Primarily a writing exercise, this dream journal-inspired blog is a quiet introspective sojourn into the process that we traverse in going from private dream to public art. I see our dreaming as an internalized mythmaking. As I philosophize and expressively exhibit dreams, both private and public, I encourage and delight in creative language as a way to practice experiential metaphors through a “public dreaming." Writing Theory: Creative Dream Fiction

Sunday, 28 October 2012

Andamese Teaching: From Kill or Be Killed to Communicate or Be Killed

Talking History - A Lakota Storyteller
"Myths and legends were told...usually at night around the village fire and the telling was reserved to the "dreamers" or medicine-men, the Oko-jumu...There were three ways a man, and much more rarely a woman, could become an Oko-jumu. One was by "dying" and then coming back to life, for example by fainting or by having an epileptic fit and then recovering. Another way was to be "kept" in the jungle by spirits: if a person showed no fear of spirits, it was believed that they would refrain from killing but they could still keep their victim in the jungle for a while. Yet another way was by talking to the spirits in a dream. The spirits were the dead and any contact with them either killed a person or made him or her into an Oko-jumu." George Weber. The Andamese. Chapter 23: Myths and Legends.

This study, originally from A. R. Radcliffe-Brown, is especially pertinent to the study of rites of initiation, where the primary function of this social form of belonging, not only within the human group, but with humankind's higher spiritual faculties in cohesion with subtle ecological presence. This gives us insight into the source of human knowledge, as an intergenerational narrative, and even represents the role of conflict transformation and the relegation of the aggressive principle in human nature from a kill or be killed to a communicate or be killed.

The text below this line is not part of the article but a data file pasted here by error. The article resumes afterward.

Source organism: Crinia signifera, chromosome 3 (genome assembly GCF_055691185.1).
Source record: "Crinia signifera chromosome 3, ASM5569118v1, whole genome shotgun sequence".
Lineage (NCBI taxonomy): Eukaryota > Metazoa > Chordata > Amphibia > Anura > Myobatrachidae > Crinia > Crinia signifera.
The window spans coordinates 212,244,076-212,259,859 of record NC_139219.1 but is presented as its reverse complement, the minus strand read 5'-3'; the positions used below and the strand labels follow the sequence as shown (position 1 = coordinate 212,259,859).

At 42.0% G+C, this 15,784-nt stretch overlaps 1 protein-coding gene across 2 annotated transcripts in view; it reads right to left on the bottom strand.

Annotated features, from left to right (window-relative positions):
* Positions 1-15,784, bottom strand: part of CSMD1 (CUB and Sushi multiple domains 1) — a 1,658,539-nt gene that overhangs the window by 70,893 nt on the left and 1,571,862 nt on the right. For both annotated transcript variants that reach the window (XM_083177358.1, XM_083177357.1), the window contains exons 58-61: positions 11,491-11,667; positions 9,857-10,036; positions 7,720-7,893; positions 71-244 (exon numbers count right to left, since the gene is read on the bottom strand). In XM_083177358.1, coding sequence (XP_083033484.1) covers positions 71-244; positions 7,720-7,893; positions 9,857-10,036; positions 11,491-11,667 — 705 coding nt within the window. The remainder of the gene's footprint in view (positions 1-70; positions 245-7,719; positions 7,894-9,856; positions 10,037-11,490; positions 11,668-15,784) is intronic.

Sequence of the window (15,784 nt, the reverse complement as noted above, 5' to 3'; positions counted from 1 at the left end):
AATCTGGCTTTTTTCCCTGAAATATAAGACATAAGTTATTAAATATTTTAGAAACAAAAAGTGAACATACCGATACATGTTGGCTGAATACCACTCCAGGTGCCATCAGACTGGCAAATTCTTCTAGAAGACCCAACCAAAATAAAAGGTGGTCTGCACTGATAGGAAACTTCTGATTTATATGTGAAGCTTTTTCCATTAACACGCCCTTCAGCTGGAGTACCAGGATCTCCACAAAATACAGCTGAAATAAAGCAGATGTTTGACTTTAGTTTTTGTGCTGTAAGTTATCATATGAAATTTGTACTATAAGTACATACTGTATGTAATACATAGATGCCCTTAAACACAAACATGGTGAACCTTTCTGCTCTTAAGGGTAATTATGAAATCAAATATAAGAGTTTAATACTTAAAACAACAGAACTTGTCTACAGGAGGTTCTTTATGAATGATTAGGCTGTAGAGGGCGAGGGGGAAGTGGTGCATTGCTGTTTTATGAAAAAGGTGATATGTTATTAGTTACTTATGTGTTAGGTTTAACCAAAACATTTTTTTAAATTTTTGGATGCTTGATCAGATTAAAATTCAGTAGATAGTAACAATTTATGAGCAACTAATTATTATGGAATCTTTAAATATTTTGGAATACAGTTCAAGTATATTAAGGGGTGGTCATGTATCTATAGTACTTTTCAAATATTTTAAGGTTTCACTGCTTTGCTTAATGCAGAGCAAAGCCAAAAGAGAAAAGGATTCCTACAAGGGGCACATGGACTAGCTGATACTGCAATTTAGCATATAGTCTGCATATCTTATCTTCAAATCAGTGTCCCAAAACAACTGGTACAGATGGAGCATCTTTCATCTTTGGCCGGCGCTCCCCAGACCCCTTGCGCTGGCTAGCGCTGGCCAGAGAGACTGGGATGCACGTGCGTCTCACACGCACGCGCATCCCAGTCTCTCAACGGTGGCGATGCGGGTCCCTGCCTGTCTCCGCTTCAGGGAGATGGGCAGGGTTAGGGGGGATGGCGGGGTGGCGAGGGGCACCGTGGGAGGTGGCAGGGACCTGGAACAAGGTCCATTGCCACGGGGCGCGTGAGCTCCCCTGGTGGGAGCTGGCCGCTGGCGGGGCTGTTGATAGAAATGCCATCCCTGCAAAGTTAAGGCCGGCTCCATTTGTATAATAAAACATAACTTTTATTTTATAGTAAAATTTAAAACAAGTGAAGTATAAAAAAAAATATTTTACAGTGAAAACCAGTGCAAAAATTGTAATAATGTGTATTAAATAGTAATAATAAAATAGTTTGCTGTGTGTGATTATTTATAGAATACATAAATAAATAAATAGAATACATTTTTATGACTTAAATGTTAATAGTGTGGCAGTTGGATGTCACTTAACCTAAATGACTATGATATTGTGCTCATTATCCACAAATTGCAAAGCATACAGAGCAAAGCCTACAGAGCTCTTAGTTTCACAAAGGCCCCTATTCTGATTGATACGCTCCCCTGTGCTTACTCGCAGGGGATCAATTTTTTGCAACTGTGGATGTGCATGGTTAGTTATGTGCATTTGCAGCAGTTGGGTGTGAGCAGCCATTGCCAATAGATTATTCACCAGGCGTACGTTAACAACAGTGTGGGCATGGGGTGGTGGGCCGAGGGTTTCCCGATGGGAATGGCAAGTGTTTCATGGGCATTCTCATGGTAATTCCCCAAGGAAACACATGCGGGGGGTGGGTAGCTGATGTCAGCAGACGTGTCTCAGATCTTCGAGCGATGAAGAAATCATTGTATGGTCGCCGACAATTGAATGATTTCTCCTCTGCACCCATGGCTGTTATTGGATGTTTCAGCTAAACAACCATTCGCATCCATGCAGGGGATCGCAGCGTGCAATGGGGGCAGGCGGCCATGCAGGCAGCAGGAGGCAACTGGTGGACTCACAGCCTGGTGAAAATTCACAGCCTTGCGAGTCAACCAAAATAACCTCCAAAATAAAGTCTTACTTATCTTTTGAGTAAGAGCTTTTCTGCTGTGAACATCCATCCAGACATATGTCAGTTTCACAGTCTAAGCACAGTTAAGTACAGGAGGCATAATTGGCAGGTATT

For a comparative study between the Lakota and Andamese peoples with relation to the role of dreams in the making of traditional storytellers, read From Social function to Pedagogical Function on Mythic Dreams.
Tramping through the corridor of my grandparents in the Hampton hills of New York, the beige linoleum lies dirtied with a score of recent visitors, and the angel light of the winter’s day breathes with an icicle heart onto the feet of the whitened doorstop. With a running muck of puppies, my father swings the door open and shoots me out into the dizzying cacophony of wild dogs, huge and menacing. Their growling eyes bear down with starving, cannibalistic teeth.

Ceremonial Orgies by Dog-eaters by Anonymous
As my father quickens back through the warm house, the slow-motion snow gathers under my frosted eyelids, as I work myself back up to my feet in the subzero temperatures, at eye-level with a host of swarming canines, wild and diseased. I notice the back leg of one dog’s been bitten clean to the bone. Their wounded sting of necessity chokes my well-wishing brain into a heady daze of a feral calling.

Gypsy dog-killers by Anonymous
And in the mind of my love, a dream of lightening news props up our necks to an after-life view. Our grandfather, recently deceased, visits us. He’s traveled hundreds and hundreds of miles away across the entire scope of the prairies, a young man of excellent hue, whose eyes invigorate the humble walls of our sleepy apartment. Again in his prime, he offers a blessing of material coordination with our passionate, creative hearts. An ingeniously crafted wooden box, shaped of his exceptional Norwegian whittling hand I presume, is handed over, as a gift, to us.

The Willow flute by Christian Skredsvig
Within the glorious arboreal artwork, two handcrafted wooden flutes of a celestial order are presented hearteningly. They appear as long bamboo flutes, however with a sound equal to a half-Shakuhachi, half-recorder timbre. We play them with delight, and upon sounding the first note, the golden presence of our late grandfather vanishes in a heartbeat of silence; a gift from the prime centre of our earliest known life.

Drift of a fist to the sky
In the activist’s pause
Before standing unannounced
At the gates of eternal misery
Where strife finds embittered ground
And the inglorious suffering breeds childless offspring
Mourning for ancestral greed
Sprouting from a native gourd
With cracked shell
Lying abandoned and weakened at the skin
With taught shell-string clacking
With fortune’s boisterous western noise
Shrinking into the mist
Without echo
From musician’s deep sleep
Over the ancient soundscapes passing
Through electric wilderness
To heart

No comments:

Post a Comment